Speaking at the B’nai B’rith sports banquet in Omaha, Nebraska – the former NBA superstar (formerly called Lou Alcindor) said that the NBA should raise its minimum age for entry into the league to 21.
“They get precocious kids from high school who think they’re rock stars— ‘Where’s my $30 million?’ ” said Abdul-Jabbar. “The attitudes have changed, and the game has suffered because of that, and it has certainly hurt the college game.” There’s a disturbing sense of entitlement among many of today’s young pros according to the NBA’s career scoring leader and center on the Los Angeles Lakers’ 1980s “Showtime” teams.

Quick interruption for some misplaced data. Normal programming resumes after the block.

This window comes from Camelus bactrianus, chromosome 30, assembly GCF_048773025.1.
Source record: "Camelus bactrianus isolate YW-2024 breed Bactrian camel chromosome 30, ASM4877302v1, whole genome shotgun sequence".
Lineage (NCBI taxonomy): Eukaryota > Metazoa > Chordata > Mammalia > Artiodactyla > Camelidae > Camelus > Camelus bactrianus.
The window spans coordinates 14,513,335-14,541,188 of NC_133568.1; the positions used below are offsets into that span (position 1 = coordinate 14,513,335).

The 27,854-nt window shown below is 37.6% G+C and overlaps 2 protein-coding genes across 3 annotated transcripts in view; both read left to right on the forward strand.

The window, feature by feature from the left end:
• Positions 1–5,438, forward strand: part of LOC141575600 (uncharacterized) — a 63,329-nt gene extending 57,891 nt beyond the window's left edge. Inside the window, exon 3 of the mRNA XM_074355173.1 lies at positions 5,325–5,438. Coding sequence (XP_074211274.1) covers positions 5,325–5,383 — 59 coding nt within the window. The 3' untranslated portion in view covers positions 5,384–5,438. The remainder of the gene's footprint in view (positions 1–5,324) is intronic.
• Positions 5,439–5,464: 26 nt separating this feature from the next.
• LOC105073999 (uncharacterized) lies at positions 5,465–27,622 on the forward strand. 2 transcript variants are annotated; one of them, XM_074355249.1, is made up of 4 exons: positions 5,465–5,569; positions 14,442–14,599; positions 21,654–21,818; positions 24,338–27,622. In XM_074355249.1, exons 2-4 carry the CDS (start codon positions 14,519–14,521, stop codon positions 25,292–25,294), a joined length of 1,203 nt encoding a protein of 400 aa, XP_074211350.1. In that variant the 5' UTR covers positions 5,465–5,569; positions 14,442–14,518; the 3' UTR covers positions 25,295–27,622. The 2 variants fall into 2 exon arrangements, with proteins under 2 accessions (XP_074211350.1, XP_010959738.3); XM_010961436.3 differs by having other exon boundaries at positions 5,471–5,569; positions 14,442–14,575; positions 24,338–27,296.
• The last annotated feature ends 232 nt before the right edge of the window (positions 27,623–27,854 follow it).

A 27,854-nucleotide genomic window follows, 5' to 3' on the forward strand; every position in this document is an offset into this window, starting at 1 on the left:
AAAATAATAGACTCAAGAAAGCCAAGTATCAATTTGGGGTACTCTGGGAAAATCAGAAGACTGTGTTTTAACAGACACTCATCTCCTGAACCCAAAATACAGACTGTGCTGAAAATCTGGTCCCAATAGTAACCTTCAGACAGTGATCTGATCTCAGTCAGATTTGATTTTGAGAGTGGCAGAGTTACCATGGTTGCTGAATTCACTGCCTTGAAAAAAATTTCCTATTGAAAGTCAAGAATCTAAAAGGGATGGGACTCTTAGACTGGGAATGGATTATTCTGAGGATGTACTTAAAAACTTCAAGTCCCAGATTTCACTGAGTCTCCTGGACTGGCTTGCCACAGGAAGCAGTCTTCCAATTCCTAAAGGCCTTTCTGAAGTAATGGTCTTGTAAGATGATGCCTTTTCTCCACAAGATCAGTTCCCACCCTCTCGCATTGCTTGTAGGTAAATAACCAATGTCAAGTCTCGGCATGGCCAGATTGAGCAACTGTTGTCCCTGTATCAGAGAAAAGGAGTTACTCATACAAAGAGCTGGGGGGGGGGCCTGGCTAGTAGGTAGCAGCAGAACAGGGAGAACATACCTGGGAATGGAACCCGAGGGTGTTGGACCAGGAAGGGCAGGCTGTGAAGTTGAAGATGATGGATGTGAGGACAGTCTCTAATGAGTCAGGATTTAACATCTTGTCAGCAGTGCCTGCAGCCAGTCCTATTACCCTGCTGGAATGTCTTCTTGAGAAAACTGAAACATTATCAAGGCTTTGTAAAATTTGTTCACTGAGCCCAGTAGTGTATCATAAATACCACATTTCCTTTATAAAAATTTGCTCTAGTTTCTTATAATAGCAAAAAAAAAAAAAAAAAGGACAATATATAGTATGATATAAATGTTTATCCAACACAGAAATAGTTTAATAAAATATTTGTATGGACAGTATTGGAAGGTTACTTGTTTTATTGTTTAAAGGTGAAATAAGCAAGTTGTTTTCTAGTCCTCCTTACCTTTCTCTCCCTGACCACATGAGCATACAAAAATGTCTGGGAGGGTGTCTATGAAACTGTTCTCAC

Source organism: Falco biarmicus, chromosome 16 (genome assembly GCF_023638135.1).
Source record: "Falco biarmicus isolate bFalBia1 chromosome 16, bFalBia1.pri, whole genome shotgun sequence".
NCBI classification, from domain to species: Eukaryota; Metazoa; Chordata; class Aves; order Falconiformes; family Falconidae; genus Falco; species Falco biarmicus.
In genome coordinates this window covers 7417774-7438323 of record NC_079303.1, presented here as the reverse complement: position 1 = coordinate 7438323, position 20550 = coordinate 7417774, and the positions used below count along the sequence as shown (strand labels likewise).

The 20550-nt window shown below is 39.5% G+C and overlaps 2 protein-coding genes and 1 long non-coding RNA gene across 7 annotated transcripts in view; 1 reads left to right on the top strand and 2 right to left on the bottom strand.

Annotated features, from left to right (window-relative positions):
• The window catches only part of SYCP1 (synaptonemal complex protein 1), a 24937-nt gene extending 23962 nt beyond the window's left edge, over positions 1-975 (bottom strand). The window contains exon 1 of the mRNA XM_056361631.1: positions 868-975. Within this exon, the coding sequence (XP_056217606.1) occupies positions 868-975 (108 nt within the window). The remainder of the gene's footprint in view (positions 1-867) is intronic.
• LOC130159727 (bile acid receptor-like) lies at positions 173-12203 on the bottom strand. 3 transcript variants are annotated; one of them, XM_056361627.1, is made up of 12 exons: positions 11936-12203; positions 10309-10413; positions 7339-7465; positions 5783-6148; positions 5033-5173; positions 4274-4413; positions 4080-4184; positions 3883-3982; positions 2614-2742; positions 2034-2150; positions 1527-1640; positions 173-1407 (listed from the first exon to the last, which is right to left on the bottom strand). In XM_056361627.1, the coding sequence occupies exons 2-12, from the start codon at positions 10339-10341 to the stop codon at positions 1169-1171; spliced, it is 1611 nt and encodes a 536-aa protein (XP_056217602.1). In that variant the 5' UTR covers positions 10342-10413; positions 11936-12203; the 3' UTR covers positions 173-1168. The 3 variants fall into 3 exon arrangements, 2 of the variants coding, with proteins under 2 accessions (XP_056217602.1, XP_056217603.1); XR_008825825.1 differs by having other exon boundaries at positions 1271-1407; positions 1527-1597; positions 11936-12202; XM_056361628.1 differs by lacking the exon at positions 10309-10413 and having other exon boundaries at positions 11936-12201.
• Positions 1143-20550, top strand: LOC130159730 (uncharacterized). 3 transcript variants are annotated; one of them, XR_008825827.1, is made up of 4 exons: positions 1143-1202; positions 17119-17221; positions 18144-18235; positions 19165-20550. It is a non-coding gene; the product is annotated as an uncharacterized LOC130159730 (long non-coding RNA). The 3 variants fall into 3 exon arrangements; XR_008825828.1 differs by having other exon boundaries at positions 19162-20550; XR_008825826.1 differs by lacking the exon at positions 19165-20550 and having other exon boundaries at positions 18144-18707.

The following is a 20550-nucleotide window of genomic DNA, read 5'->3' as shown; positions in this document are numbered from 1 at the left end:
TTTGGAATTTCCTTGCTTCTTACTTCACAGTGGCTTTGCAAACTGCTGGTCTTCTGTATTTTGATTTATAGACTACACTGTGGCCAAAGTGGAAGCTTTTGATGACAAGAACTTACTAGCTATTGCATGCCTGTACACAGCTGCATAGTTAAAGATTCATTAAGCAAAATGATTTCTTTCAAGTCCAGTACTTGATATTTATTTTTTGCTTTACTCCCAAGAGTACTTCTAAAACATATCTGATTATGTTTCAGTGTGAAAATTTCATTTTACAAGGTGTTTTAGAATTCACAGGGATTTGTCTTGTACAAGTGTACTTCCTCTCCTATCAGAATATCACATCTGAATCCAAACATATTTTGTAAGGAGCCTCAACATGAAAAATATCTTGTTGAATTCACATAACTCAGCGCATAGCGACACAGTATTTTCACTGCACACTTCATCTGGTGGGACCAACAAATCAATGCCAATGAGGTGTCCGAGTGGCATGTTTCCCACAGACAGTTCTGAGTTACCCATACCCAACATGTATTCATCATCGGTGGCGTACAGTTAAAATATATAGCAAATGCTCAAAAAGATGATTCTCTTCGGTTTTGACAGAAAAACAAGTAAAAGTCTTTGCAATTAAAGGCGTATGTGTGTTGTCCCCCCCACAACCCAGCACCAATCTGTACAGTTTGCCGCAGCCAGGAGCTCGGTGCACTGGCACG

The 63-year-old Abdul-Jabbar and Magic Johnson led the Lakers to five NBA titles in the 1980s. Before Abdul-Jabbar retired in 1989, he set the NBA record for career points (38,387), MVP selections (six) and All-Star selections (19).
The NBA in 2005 changed its entry age to 19. Players who previously might have jumped from high school to the NBA now end up playing one year of college ball before declaring for the draft.
“When I played, the players had to go to college and earn their way onto the court, meaning that there were upperclassmen ahead of them,” he said. “Players who had to go through that and had to go to class, when they got to be professional athletes, they were a lot better qualified.”
Abdul-Jabbar is now a special assistant to the Lakers and a best-selling author. He also had a part in the comedy spoof, “Airplane” in which he played the role of the co-pilot.